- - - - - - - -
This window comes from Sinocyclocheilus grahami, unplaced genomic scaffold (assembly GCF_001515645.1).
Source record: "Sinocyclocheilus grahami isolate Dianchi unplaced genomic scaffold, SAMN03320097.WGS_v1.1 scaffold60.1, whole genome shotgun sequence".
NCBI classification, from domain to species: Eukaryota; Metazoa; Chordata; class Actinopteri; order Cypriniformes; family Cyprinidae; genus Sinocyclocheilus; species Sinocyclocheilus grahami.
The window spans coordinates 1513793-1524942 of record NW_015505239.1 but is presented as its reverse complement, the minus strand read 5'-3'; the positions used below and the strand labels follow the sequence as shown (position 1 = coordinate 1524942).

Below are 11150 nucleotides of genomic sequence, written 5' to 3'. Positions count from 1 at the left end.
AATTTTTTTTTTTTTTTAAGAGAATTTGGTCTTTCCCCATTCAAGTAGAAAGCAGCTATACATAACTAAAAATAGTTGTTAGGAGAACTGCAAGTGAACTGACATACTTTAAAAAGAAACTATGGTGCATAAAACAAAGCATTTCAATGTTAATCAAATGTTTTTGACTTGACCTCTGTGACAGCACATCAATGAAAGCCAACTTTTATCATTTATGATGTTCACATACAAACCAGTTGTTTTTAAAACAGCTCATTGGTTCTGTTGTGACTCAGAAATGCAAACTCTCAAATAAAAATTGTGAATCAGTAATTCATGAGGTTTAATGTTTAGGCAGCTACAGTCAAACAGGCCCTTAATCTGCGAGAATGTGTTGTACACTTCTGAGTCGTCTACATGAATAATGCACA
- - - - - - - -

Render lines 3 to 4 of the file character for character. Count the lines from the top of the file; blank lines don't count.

NCBI classification, from domain to species: Eukaryota; Metazoa; Chordata; class Actinopteri; order Cypriniformes; family Cyprinidae; genus Sinocyclocheilus; species Sinocyclocheilus grahami.
The window spans coordinates 1513793-1524942 of record NW_015505239.1 but is presented as its reverse complement, the minus strand read 5'-3'; the positions used below and the strand labels follow the sequence as shown (position 1 = coordinate 1524942).